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Fiona making “potions”

I am loving the natural curiosity and love for learning that Fiona has. One of my main reasons for wanting to homeschool her was encouraging this! She had fun mixing up “potions” this week with water, food coloring, and salt. She created her own experiment where she tested the taste differences when she added the different ingredients. Plus, it’s just fun to play!

This week in Kindergarten, Fiona continued with her core subject studies, but I feel like she is learning the most by going out into the world and observing and participating in real life, and our discussions as a family. I’m very “unschooly” with Fiona, because she is so smart and I don’t want to put ANY pressure on her learning.

I LOVE this Native American model of education, The Circle of Courage:

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For Kali, Monday and Friday mornings are dedicated to horses! She is learning how to ride and take care of horses. This is a dream come true for her, and I wouldn’t be surprised if she owned a horse farm someday!

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Our time at the horse farm is also really great for Fiona. We are lucky that the farm is very accommodating, and I’m able to do school work with the other kids there as well.

But the main thing we have been doing while Kali is at horseback is to go to the YMCA!

We are having SO MUCH FUN at the Y. Especially Matthew. He is in 9th grade and I have mentioned before that it is hard to get him motivated to learn at times. He is taking “coaching connection” sessions and they are really helping him set goals, and he is really getting into fitness now. The best part is, going to the Y has motivated ME! I am working out several times a week now and loving it! So needless to say, we are getting a lot of Phy Ed in.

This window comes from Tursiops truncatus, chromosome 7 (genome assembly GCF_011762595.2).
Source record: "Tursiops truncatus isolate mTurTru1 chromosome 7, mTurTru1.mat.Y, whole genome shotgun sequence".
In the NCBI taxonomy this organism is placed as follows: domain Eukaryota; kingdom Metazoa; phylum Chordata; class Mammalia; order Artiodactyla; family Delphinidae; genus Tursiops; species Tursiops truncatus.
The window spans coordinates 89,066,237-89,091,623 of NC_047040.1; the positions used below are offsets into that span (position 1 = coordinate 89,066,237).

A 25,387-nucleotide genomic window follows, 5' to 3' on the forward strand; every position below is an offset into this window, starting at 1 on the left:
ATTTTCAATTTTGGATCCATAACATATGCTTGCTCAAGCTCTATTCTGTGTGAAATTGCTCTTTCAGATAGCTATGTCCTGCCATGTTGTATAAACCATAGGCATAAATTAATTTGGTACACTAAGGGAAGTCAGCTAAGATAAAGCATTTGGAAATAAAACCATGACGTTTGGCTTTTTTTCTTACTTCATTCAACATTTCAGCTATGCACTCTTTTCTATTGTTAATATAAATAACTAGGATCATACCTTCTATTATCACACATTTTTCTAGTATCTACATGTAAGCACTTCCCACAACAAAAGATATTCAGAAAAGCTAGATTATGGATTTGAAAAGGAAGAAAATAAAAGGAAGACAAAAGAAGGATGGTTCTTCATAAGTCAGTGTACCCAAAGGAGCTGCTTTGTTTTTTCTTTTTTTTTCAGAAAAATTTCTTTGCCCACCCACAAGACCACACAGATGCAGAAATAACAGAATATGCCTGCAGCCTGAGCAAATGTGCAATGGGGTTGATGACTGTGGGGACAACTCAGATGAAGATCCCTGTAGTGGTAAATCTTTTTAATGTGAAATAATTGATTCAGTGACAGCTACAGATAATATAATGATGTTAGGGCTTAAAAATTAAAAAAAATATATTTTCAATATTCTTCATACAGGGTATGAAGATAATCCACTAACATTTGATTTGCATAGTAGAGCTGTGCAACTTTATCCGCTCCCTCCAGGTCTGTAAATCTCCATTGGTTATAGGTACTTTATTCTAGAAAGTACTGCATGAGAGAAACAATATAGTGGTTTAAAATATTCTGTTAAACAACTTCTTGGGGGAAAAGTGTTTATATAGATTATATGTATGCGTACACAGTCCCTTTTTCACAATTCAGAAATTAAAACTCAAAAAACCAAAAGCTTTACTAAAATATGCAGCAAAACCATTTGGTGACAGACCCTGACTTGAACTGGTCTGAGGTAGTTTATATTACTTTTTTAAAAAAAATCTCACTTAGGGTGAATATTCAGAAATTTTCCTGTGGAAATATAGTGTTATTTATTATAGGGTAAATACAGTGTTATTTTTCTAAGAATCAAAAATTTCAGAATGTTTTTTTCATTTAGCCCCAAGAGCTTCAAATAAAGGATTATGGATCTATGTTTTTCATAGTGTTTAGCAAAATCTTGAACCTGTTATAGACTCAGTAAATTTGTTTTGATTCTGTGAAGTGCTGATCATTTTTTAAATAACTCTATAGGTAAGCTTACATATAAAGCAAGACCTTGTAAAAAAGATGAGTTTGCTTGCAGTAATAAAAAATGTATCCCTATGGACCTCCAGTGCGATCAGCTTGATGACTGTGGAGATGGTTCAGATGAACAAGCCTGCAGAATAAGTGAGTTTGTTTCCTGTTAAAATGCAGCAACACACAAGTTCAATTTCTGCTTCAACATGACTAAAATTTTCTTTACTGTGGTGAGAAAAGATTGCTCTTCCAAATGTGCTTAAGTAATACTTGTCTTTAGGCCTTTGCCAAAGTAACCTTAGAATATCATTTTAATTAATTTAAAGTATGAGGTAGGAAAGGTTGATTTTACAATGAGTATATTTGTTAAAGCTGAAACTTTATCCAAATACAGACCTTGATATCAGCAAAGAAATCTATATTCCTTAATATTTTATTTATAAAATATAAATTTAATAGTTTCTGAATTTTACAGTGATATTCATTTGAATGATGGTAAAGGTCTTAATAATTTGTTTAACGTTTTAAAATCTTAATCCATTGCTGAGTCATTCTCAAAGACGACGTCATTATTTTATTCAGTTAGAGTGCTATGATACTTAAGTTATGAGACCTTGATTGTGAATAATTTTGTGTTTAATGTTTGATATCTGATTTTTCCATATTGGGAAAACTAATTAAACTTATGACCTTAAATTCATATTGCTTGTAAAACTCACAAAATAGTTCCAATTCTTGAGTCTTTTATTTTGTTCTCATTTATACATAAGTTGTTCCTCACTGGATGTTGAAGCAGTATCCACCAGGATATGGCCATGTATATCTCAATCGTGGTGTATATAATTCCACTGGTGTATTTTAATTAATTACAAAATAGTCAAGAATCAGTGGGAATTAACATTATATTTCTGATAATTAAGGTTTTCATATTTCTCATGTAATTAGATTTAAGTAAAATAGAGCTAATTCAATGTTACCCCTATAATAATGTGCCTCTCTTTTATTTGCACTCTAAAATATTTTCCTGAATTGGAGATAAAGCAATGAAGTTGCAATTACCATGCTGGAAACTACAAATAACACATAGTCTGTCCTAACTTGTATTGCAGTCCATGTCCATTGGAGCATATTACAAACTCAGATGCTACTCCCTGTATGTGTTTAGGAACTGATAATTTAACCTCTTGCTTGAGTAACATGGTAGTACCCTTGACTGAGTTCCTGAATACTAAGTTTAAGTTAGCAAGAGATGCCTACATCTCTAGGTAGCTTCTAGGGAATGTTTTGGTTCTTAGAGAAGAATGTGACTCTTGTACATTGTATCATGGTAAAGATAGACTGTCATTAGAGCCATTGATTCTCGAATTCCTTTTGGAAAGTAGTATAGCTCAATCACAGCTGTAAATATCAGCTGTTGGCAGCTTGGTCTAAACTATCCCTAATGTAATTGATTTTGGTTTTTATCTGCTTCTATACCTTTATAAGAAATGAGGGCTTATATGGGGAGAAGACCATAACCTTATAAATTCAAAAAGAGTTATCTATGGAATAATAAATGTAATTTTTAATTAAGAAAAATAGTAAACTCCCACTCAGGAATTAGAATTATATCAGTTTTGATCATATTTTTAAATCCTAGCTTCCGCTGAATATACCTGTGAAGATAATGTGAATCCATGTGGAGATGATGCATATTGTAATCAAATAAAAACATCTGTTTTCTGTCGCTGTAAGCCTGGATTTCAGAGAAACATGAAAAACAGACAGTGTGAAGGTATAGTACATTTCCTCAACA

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For Social Studies this week, I had Matt and Kali choose articles out of National Geographic Magazine to read, and then we discussed. Ebola and Global Warming were two main topics.

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We found ourselves in Madison one day, so we stopped by Olbrich Botanical Gardens, which is a gem (and FREE). The kids loved the succulent kaleidoscope, and had fun observing monarchs and a TON of hummingbirds (not to mention the beautiful flowers). They also have an amazing (and authentic) Thai Temple, which was a wonderful experience, and we were able to discuss even more about our Buddhist studies.

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We also learned about Monarch Waystations at Olbrich. This is a program that creates, conserves, and protects monarch habitats. This inspired us to devise a plan to create a monarch waystation in our yard. We started by heading out to my dad’s land, where he has been doing prairie restoration for the past 20+ years, to collect seeds from many of the plants such as milkweed and other perennials that are beneficial to the monarchs. We were lucky that he could identify and teach us about many of the different plants. He has quite the habitat already (we will have to get him a Monarch Waystation sign, too)! We are drying out our seeds now and will be ready to plant them in the spring!

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On Friday, we had another horseback/YMCA morning, followed by a picnic lunch, and then we visited the Monroe Public Library for their “Homeschool Hub: Make It” series. This library is absolutely wonderful! The kids made flextangles (check out the free template here, they are really cool and fun geometry), paracord slings, played some new educational apps on the iPads, chatted with their friends, made some new friends, and best of all, experimented with Snap Circuits!! If you have never played with Snap Circuits, I would highly recommend them (and I’m not getting paid for the mention, either). They. Are. Amazing. There are not many things that both my 5 year old and my teens find interesting and challenging!